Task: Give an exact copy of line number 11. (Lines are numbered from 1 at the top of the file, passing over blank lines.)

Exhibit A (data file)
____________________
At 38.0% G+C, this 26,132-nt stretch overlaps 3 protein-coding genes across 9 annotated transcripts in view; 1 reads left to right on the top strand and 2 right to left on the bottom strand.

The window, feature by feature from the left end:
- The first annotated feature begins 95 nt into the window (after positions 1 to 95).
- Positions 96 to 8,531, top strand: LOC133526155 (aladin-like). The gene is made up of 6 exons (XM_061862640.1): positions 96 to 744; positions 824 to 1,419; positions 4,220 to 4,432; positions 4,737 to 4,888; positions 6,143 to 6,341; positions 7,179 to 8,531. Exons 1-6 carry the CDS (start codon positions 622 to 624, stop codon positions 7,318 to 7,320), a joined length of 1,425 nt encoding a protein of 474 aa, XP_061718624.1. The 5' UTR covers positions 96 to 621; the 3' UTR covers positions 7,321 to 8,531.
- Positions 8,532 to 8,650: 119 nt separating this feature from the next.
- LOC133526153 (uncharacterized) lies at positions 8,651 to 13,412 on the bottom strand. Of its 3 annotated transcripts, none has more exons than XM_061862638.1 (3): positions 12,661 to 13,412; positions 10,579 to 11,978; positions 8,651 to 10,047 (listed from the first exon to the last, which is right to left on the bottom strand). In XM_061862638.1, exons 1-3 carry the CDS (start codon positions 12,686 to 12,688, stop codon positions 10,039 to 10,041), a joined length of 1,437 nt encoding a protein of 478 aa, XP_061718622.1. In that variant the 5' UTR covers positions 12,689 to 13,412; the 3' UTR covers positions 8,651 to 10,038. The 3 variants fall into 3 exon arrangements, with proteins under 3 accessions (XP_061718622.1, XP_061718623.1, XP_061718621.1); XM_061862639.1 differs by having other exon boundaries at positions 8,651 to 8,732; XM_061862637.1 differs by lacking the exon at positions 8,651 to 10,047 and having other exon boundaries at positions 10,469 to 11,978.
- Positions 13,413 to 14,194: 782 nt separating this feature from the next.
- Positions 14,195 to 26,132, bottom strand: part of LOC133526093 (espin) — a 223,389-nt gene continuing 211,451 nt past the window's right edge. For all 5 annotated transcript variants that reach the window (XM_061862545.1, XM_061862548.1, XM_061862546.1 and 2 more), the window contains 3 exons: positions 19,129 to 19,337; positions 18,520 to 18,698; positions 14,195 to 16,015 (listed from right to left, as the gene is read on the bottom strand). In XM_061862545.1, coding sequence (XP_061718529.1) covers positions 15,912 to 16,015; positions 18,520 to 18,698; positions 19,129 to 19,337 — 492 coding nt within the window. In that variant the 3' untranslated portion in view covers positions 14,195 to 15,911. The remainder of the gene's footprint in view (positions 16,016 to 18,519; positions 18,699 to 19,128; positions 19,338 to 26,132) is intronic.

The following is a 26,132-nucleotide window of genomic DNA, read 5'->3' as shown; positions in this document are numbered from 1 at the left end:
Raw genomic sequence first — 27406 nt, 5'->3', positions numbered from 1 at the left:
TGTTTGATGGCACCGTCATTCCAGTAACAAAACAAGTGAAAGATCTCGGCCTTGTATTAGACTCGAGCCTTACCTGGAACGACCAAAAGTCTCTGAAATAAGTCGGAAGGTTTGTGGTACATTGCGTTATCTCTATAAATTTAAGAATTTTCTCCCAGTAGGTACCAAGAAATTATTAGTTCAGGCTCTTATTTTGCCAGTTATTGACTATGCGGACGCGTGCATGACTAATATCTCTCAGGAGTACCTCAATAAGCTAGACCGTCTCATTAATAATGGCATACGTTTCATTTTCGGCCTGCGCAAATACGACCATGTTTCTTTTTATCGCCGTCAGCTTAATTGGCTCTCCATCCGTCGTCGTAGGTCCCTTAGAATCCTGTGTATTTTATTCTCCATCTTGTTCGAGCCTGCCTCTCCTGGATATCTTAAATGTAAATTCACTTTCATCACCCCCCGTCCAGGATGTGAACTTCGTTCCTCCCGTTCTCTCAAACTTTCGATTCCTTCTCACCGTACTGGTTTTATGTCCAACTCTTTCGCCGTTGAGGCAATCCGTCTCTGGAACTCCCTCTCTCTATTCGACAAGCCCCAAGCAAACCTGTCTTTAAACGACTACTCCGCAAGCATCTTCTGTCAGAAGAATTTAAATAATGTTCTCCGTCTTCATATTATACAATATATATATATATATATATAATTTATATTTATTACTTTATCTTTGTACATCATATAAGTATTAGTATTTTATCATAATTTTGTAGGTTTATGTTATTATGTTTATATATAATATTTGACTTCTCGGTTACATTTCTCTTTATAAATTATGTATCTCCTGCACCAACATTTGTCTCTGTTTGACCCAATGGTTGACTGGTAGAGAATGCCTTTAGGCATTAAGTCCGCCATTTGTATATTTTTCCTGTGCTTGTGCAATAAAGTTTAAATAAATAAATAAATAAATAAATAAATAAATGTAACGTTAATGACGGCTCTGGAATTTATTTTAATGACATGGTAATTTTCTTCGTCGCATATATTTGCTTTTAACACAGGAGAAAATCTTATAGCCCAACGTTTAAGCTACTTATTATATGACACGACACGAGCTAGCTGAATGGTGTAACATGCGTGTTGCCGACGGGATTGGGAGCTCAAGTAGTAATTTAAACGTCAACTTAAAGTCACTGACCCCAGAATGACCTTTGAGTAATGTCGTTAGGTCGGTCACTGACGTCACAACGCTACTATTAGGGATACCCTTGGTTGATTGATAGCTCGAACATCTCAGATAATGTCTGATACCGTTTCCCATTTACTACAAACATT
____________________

TGTTTGATGGCACCGTCATTCCAGTAACAAAACAAGTGAAAGATCTCGGCCTTGTATTAGACTCGAGCCTTACCTGGAACGACCAAAAGTCTCTGAAATAAGTCGGAAGGTTTGTGGTACATTGCGTTATCTCTATAAATTTAAGAATTTTCTCCCAGTAGGTACCAAGAAATTATTAGTTCAGGCTCTTATTTTGCCAGTTATTGACTATGCGGACGCGTGCATGACTAATATCTCTCAGGAGTACCTCAATAAGCTAGACCGTCTCATTAATAATGGCATACGTTTCATTTTCGGCCTGCGCAAATACGACCATGTTTCTTTTTATCGCCGTCAGCTTAATTGGCTCTCCATCCGTCGTCGTAGGTCCCTTAGAATCCTGTGTATTTTATTCTCCATCTTGTTCGAGCCTGCCTCTCCTGGATATCTTAAATGTAAATTCACTTTCATCACCCCCCGTCCAGGATGTGAACTTCGTTCCTCCCGTTCTCTCAAACTTTCGATTCCTTCTCACCGTACTGGTTTTATGTCCAACTCTTTCGCCGTTGAGGCAATCCGTCTCTGGAACTCCCTCTCTCTATTCGACAAGCCCCAAGCAAACCTGTCTTTAAACGACTACTCCGCAAGCATCTTCTGTCAGAAGAATTTAAATAATGTTCTCCGTCTTCATATTATACAATATATATATATATATATATAATTTATATTTATTACTTTATCTTTGTACATCATATAAGTATTAGTATTTTATCATAATTTTGTAGGTTTATGTTATTATGTTTATATATAATATTTGACTTCTCGGTTACATTTCTCTTTATAAATTATGTATCTCCTGCACCAACATTTGTCTCTGTTTGACCCAATGGTTGACTGGTAGAGAATGCCTTTAGGCATTAAGTCCGCCATTTGTATATTTTTCCTGTGCTTGTGCAATAAAGTTTAAATAAATAAATAAATAAATAAATAAATAAATGTAACGTTAATGACGGCTCTGGAATTTATTTTAATGACATGGTAATTTTCTTCGTCGCATATATTTGCTTTTAACACAGGAGAAAATCTTATAGCCCAACGTTTAAGCTACTTATTATATGACACGACACGAGCTAGCTGAATGGTGTAACATGCGTGTTGCCGACGGGATTGGGAGCTCAAGTAGTAATTTAAACGTCAACTTAAAGTCACTGACCCCAGAATGACCTTTGAGTAATGTCGTTAGGTCGGTCACTGACGTCACAACGCTACTATTAGGGATACCCTTGGTTGATTGATAGCTCGAACATCTCAGATAATGTCTGATACCGTTTCCCATTTACTACAAACATT